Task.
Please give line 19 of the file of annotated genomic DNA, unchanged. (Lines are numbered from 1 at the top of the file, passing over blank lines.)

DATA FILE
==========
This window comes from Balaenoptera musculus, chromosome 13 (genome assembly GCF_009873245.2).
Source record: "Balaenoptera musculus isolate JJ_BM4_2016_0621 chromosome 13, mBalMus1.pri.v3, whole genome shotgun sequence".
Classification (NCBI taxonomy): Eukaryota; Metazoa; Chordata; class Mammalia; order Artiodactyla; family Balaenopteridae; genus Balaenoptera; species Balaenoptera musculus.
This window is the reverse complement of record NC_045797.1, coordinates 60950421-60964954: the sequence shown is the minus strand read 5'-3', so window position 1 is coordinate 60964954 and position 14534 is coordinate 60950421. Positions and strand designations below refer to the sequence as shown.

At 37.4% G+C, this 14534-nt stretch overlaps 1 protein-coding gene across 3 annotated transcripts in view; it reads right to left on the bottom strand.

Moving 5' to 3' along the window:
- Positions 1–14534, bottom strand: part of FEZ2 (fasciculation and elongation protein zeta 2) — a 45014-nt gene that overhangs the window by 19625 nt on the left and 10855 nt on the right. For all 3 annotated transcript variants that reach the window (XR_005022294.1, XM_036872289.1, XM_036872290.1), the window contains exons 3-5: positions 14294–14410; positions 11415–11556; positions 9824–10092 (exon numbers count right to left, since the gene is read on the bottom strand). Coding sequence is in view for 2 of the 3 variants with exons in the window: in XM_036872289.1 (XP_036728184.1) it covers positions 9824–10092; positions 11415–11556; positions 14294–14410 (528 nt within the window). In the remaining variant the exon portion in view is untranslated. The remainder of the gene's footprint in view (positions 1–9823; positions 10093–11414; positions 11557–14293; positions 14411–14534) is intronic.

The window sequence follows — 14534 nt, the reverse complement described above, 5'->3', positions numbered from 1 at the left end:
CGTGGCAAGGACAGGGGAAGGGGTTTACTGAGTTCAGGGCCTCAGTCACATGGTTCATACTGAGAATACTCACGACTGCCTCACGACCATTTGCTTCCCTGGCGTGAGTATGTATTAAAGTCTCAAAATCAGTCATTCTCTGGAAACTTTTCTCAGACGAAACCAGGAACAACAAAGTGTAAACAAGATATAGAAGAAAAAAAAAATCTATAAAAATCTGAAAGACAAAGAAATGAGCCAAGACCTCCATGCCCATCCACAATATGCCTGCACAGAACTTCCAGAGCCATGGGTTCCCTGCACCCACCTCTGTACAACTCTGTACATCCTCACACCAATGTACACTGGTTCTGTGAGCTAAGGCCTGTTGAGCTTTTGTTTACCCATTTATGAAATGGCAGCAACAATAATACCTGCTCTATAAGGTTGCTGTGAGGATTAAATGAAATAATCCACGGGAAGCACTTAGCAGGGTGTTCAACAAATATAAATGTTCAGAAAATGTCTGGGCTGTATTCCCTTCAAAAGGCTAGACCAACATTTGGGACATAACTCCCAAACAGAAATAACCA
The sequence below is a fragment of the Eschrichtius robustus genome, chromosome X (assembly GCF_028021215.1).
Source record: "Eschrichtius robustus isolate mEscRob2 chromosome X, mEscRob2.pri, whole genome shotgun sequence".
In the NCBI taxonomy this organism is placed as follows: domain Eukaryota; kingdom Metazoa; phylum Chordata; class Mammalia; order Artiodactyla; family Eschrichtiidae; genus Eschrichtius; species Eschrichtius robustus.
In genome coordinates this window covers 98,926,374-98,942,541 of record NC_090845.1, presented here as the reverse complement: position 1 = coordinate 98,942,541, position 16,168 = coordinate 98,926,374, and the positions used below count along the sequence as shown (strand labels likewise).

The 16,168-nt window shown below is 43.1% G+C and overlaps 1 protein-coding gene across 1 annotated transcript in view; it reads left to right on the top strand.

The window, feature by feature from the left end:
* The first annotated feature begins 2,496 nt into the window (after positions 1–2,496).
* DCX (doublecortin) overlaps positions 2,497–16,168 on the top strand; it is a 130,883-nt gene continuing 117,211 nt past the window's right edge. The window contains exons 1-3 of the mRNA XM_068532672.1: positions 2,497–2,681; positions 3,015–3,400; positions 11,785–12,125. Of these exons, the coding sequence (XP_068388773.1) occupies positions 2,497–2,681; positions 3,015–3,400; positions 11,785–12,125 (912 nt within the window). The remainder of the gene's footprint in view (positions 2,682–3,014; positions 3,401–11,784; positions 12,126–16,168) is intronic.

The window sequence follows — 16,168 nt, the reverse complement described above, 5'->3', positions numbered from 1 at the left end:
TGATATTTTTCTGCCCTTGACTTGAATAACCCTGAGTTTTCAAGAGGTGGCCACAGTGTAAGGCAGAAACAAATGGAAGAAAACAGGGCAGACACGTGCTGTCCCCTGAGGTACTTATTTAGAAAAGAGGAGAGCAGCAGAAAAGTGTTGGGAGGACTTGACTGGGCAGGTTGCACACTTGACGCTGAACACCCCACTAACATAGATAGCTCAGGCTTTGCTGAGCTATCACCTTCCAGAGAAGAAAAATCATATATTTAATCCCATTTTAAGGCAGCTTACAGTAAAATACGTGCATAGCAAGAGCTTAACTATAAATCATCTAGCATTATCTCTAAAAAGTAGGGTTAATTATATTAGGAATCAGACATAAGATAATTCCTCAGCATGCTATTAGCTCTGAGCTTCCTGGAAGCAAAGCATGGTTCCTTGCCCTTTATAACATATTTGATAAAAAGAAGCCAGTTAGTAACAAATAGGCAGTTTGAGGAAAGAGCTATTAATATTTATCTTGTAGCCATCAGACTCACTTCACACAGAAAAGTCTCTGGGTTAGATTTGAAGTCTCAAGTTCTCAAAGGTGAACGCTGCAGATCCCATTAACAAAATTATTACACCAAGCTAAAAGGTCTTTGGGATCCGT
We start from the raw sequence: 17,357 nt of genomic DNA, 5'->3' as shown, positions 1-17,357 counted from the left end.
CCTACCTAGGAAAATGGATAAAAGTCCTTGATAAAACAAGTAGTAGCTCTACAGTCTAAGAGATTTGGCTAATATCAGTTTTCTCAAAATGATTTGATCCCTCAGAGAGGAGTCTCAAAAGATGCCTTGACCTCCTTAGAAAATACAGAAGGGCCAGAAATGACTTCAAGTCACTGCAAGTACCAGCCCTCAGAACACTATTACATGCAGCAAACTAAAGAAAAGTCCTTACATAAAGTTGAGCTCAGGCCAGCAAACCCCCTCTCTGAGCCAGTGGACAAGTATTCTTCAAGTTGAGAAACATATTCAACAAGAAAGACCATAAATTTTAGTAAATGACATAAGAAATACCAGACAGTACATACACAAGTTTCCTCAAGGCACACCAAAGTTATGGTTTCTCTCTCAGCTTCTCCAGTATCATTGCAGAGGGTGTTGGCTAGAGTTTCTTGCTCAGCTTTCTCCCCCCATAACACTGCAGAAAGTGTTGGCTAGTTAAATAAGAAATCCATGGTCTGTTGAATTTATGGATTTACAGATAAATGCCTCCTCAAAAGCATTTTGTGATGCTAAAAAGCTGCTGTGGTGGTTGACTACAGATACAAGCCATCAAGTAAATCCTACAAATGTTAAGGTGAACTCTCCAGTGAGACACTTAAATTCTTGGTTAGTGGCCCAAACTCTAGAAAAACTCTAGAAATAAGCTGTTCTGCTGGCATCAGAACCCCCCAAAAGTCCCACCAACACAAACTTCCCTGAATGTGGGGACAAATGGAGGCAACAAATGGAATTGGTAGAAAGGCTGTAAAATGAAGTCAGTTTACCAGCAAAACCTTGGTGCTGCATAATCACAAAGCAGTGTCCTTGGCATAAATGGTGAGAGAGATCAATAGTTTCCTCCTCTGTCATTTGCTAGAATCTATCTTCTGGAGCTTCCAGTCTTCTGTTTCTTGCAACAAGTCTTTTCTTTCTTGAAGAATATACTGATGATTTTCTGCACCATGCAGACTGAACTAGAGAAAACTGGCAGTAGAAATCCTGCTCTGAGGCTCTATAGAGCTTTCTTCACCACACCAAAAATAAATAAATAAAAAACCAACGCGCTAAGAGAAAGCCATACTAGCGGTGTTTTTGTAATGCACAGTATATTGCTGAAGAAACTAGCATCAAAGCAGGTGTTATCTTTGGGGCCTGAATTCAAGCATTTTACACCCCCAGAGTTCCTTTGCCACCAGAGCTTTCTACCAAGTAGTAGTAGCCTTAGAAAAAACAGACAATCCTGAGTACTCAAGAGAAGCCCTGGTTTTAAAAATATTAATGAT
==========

TGATATTTTTCTGCCCTTGACTTGAATAACCCTGAGTTTTCAAGAGGTGGCCACAGTGTAAGGCAGAAACAAATGGAAGAAAACAGGGCAGACACGTGCTGTCCCCTGAGGTACTTATTTAGAAAAGAGGAGAGCAGCAGAAAAGTGTTGGGAGGACTTGACTGGGCAGGTTGCACACTTGACGCTGAACACCCCACTAACATAGATAGCTCAGGCTTTGCTGAGCTATCACCTTCCAGAGAAGAAAAATCATATATTTAATCCCATTTTAAGGCAGCTTACAGTAAAATACGTGCATAGCAAGAGCTTAACTATAAATCATCTAGCATTATCTCTAAAAAGTAGGGTTAATTATATTAGGAATCAGACATAAGATAATTCCTCAGCATGCTATTAGCTCTGAGCTTCCTGGAAGCAAAGCATGGTTCCTTGCCCTTTATAACATATTTGATAAAAAGAAGCCAGTTAGTAACAAATAGGCAGTTTGAGGAAAGAGCTATTAATATTTATCTTGTAGCCATCAGACTCACTTCACACAGAAAAGTCTCTGGGTTAGATTTGAAGTCTCAAGTTCTCAAAGGTGAACGCTGCAGATCCCATTAACAAAATTATTACACCAAGCTAAAAGGTCTTTGGGATCCGT